Transfixed on a transgender future with my allegedly cisgender past (with all of it’s privileges, some real, some only assumed) behind me, a ludicrously long list of future crunch points flooded into my head, daring me to reconsider the inevitable. Transition once envisaged, though, is unstoppable. Only the pace is manageable to a certain extent. The only real levers are time and money. I see those envisaged crunch points as future reminders of the many inconveniences that will be brought into my life at some point by the petty small mindedness of others.
One of the crunch points that flashed before me was travel. It was hard for me to fathom, having lived in the on-the-whole-accepting-or-at-least-prepared-to-overlook Northern Rivers for 14 years, but I have now lost the privilege of being able to travel anonymously and unperceived in most places in Australia and overseas. Now it would be a gaolable criminal offence for me to even set foot out of a transiting plane in some countries. Of course this is a theoretical inconvenience to me. I can avoid these countries with only a little effort. I’m lucky: the trans folk living in those countries cannot. Personally, it’s the small minded Australians that I’m more concerned about. Having to think twice or thrice about my comfort levels, or even my personal safety, visiting family or friends is anathema to me, yet this is my new world.
Apparently I visited Lightning Ridge when I was a toddler. I don’t remember the visit, being so young at the time, so I’ve long wanted to return as an adult. It’s one of those iconic towns that you just ‘have to visit’. Or so I thought until recently. Two of my dearest friends recently visited Lightning Ridge on a deliberately rambling road trip. Curious as I was about what it was like, I messaged them asking for details of their trip. This was the response:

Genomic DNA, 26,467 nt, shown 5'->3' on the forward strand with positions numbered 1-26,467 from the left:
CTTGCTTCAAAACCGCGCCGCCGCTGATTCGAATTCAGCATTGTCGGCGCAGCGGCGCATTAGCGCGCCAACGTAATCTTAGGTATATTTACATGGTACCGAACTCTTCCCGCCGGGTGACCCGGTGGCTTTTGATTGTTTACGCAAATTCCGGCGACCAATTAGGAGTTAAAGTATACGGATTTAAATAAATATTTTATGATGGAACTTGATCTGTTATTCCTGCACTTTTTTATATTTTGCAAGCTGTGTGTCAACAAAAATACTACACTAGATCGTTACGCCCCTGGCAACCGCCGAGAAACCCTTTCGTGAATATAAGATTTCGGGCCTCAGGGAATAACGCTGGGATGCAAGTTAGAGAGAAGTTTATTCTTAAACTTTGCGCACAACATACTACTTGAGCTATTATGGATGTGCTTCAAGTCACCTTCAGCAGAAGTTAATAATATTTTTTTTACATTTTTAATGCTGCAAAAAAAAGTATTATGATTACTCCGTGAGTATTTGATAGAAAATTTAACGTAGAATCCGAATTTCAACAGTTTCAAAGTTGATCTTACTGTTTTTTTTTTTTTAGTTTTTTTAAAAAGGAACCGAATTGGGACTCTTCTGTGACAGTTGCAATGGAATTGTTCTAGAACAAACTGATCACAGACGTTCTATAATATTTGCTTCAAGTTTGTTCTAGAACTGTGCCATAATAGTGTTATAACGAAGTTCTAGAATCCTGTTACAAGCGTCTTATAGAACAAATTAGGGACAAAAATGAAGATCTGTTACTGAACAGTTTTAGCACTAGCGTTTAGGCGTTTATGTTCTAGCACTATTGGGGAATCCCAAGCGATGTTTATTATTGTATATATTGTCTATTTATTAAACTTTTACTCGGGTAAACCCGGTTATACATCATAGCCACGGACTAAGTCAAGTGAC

“Trip good. Lightning Ridge is a place that dines out on its proudly self-declared Fringe Society vibe but actually turns out to be as Centre socially as it is geographically. Yeh, not sure how ‘fringe’ the people really are: most blokes wear the regulation uniform red checker flannels and have huge ginger beards and beat-up Akubras, and most of the women are your typical salt-of-the-earth no-nonsense farmer’s wives Shazzers. It’s almost like they are conforming to a preconceived idea of a ‘rebel’ born of old Chips Rafferty black and white movies and ABC local dramas. Quite monoculture. No out gays, no goths, no skaters, no hippies, the indigenous are shunned and certainly no room for transgender ideas. A bit of a shit hole really. Oh well… off to Bourke tomoz.”
My travel bucket list just got one destination shorter. My intuition tells me that it’s going to get decidedly shorter, rather than longer.